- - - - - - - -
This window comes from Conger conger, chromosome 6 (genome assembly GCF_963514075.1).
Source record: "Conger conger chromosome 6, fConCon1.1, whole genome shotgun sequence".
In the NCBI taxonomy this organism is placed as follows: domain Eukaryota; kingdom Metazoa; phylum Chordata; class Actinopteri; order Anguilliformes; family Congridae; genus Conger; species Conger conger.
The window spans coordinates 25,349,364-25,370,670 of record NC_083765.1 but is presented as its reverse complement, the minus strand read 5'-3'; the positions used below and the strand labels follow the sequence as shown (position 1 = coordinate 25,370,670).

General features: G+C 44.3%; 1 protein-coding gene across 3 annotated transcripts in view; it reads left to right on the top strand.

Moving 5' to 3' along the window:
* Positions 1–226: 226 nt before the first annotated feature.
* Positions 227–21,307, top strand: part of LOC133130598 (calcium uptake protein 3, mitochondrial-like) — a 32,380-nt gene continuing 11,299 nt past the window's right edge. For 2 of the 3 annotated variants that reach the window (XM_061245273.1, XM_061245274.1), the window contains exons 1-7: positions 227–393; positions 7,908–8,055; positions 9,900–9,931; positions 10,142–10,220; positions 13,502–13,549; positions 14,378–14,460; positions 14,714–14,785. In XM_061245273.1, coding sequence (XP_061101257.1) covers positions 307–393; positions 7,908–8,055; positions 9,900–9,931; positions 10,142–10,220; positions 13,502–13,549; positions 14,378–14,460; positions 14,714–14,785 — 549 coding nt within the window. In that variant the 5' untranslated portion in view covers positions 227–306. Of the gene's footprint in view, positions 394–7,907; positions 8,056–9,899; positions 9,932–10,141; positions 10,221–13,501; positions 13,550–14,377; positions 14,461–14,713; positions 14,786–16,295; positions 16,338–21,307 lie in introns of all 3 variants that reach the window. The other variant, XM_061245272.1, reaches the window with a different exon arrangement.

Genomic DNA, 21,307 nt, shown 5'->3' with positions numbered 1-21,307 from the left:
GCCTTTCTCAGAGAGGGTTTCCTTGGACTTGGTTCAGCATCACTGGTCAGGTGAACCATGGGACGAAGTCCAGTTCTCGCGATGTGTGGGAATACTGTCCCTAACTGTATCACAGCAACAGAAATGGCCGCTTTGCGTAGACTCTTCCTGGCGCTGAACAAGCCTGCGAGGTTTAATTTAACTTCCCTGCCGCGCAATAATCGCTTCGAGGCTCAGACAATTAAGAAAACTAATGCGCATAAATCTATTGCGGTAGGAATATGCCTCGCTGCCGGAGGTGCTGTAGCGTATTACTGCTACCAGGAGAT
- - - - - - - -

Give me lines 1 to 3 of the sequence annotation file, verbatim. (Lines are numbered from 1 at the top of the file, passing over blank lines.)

This window comes from Conger conger, chromosome 6 (genome assembly GCF_963514075.1).
Source record: "Conger conger chromosome 6, fConCon1.1, whole genome shotgun sequence".
In the NCBI taxonomy this organism is placed as follows: domain Eukaryota; kingdom Metazoa; phylum Chordata; class Actinopteri; order Anguilliformes; family Congridae; genus Conger; species Conger conger.